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Rolling blackouts uk 2022: How blackouts could hit tourists

Rolling blackouts uk 2022: How blackouts could hit tourists

Simon Calder, also known as The Man Who Pays His Way, has been writing about travel for The Independent since 1994. In his weekly opinion column, he explores a key travel issue – and what it means for you.

Beware of the triads. No, not organised crime syndicates; I mean the three wintry half-hours “with the highest electricity transmission system demand”. National Grid, which uses triads for pricing, says they typically occur on weekdays from November to February between 4.30pm and 6pm.

What on earth has this got to do with travel? Potentially, quite a lot. I learnt about triads while researching on behalf of a reader, Judith Oliver, who is contemplating a winter visit to the UK from her home in Singapore. She asks: “Should rolling blackouts happen, what will be affected? Hotels? Restaurants? Theatres? Museums? Public transport?”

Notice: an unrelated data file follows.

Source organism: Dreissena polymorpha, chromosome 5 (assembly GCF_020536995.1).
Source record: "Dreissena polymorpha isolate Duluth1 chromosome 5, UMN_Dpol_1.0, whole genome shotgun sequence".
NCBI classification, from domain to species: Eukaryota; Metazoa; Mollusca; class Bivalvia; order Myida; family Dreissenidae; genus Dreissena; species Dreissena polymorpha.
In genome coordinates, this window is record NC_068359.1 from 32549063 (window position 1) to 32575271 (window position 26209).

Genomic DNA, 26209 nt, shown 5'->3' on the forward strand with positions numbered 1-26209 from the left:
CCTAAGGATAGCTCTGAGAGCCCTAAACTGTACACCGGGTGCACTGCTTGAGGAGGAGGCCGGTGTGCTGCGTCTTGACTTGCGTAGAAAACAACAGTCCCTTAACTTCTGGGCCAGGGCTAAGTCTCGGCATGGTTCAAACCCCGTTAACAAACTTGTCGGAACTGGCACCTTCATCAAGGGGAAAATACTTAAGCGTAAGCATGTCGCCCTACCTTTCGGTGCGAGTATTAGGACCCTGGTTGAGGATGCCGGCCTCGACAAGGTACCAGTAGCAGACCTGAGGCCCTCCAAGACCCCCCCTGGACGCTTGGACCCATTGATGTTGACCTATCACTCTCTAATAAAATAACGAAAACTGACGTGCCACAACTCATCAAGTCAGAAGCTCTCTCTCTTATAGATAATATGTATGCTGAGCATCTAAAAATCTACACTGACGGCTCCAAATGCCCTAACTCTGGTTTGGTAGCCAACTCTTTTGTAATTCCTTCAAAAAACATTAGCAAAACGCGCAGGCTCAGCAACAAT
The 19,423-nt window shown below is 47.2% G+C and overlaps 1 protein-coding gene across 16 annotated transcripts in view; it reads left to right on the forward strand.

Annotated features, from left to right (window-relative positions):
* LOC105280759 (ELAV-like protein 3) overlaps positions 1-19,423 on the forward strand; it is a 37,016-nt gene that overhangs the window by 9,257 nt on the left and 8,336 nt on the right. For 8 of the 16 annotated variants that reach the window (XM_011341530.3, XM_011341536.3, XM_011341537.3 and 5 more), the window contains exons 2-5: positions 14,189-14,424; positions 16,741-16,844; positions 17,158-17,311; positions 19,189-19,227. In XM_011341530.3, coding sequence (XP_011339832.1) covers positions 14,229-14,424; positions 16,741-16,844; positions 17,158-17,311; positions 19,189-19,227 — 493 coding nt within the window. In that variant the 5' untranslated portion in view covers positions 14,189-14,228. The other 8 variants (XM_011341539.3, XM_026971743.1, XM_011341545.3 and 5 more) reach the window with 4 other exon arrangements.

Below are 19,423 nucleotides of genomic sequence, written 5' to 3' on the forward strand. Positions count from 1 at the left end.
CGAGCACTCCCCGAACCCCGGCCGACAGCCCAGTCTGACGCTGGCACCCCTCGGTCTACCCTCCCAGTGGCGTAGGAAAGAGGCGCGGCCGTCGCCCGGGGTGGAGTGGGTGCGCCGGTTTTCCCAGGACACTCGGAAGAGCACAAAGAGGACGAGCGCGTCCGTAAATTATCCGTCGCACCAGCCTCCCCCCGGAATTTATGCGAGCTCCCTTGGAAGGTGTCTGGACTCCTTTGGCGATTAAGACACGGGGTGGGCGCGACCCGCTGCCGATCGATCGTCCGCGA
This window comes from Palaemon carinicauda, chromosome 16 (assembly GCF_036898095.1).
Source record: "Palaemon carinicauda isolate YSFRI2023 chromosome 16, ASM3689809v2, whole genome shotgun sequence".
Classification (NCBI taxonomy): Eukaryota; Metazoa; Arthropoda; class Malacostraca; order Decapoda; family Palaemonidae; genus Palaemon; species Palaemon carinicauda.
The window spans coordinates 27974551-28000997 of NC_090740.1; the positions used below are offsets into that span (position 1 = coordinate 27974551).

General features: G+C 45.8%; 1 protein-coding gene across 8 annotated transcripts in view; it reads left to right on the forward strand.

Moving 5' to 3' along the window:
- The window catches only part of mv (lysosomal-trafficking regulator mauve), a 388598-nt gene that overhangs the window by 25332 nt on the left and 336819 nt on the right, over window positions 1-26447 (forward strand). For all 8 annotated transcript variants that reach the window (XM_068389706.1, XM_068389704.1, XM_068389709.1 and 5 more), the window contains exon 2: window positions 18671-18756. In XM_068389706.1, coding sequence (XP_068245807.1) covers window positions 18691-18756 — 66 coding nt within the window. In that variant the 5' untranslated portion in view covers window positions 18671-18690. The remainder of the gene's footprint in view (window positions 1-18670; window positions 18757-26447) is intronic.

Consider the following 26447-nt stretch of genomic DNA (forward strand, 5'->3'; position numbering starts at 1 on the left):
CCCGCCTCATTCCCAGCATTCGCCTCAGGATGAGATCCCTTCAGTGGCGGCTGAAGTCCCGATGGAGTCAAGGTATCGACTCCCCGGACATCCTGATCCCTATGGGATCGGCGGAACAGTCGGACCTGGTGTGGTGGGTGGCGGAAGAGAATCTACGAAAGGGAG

Those triads indicate the times when the electricity supply is most under strain – which, with the Kremlin doing its darnedest to destabilise the West, could lead to blackouts this winter.

National Grid stresses power cuts are “unlikely” but warns that if a series of events conspire against us, “some customers could be without power for pre-defined periods during a day”. They would be three-hour blocks. So, with a cushion around those triads, let us assume 4-7pm – and work through Ms Oliver’s list.

Big hotels have back-up for emergency lighting, but the delivery of afternoon tea and aperitifs could be affected – with an absence of internet, in-room entertainment and lifts potentially even more annoying for guests.

Restaurant kitchens would need to rush to prepare to feed hungry customers as soon as feasible after the 7pm reinstatement of power. In 2018, after a sudden power failure in London’s West End (a bolt out of the blue, if you like), the hospitality industry showed it could recover quickly even with no notice. Theatres were not so fortunate, with performances cancelled, but if actors knew they would be back in the limelight by 7pm, the shows could go on.

Museums would, I imagine, kick everyone out at 3.30pm and get staff out before the lights go out, which begs the question: might public transport be hit? Buses would be unaffected, as would the many lines on which only diesel trains run.

Rail passengers around London (as well as the Underground) could, in theory, find the…

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